A Michigan pro-life coalition submitted more than 350,000 signatures on Dec. 23 to a government entity in hopes that the signatures would lead to the banning of late-term abortion procedures that involve the dismemberment of unborn babies.
The Michigan Values Life coalition submitted 379,418 signatures to the Michigan Bureau of Elections in favor of the ban – significantly more than the 340,047 that are needed, although the signatures now must be verified by the state.
The coalition actually collected more than 400,000 signatures but tossed out several thousand it believes would have been ruled invalid.
If the signature drive is successful, then the Republican-controlled House and Senate must consider a bill that would ban a procedure the bill calls “dismemberment abortion” but is known as dilation and evacuation (D&E) among abortion doctors. Significantly, the bill would not be subject to a veto by Democratic Gov. Gretchen Whitmer. Under the Michigan Constitution, citizens can submit bills to the legislature that don’t require approval by the governor.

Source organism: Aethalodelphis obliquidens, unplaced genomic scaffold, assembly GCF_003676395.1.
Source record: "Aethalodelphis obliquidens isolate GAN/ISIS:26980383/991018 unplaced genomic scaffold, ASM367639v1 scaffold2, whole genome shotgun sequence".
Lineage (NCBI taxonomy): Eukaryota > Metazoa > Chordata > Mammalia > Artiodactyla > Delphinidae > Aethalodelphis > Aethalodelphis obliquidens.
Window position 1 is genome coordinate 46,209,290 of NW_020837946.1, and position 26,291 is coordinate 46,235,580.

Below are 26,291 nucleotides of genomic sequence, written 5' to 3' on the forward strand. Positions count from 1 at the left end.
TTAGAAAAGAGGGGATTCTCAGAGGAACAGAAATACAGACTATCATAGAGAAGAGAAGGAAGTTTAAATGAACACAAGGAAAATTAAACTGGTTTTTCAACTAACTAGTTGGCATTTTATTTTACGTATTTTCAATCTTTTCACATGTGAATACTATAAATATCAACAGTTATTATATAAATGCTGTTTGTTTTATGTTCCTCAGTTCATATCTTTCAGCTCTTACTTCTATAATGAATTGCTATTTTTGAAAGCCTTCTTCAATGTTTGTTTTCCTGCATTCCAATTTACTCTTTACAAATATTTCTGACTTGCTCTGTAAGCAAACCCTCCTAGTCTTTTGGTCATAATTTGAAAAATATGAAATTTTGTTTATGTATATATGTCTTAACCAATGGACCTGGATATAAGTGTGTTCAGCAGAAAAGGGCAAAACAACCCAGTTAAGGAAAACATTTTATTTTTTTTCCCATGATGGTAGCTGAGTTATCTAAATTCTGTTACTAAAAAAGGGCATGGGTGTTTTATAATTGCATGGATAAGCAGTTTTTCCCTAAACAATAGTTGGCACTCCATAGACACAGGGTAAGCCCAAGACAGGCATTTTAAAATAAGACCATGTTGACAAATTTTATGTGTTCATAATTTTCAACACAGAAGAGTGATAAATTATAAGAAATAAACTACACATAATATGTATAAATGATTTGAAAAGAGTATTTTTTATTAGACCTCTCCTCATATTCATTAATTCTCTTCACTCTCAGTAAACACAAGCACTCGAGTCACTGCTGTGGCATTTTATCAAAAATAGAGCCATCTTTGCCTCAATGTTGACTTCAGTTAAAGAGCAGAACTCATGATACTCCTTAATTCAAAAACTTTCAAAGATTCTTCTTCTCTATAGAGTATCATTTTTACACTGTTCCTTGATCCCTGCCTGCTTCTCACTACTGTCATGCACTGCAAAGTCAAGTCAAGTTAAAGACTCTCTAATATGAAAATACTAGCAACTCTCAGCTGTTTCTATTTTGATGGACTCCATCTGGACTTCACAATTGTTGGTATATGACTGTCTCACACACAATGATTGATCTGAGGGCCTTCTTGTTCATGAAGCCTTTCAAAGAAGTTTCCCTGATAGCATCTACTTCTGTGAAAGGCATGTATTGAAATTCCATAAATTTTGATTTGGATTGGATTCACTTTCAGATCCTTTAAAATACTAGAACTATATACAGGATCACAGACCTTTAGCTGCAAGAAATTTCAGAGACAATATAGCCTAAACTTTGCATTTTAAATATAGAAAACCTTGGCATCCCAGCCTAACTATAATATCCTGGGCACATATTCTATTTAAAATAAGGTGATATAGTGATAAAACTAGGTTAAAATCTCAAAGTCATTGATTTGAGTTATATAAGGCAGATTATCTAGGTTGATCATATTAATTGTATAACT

The House and Senate passed such a bill earlier this year, but Whitmer vetoed it.
“The 379,418 people who signed their names on this life-saving dismemberment ban should be confident that our prolife majorities in the Michigan Legislature will pass the bill again, just like they did back in May,” said Barbara Listing, president of Right to Life of Michigan.
The bill defines dismemberment abortion as an abortion in which the doctor uses an instrument to “dismember a living fetus by disarticulating limbs or decapitating the head from the fetal torso.” In plain language, it involves the dilation of the cervix and the removal of the unborn baby by pulling it apart – removing an arm, a leg, the head, and so forth.
“This is a wonderful Christmas present to the unborn. Michigan values life, and it’s time for an end to these violent late-term dismemberment abortions,” Listing said.
In 2018, there were 1,908 D&E abortions in Michigan.
Michael Foust is a freelance writer. Visit his blog, MichaelFoust.com.
Photo courtesy: Pixabay/Public Domain
Michael Foust has covered the intersection of faith and news for 20 years. His stories have appeared in Baptist Press, Christianity Today, The Christian Post, the Leaf-Chronicle, the Toronto Star and the Knoxville News-Sentinel.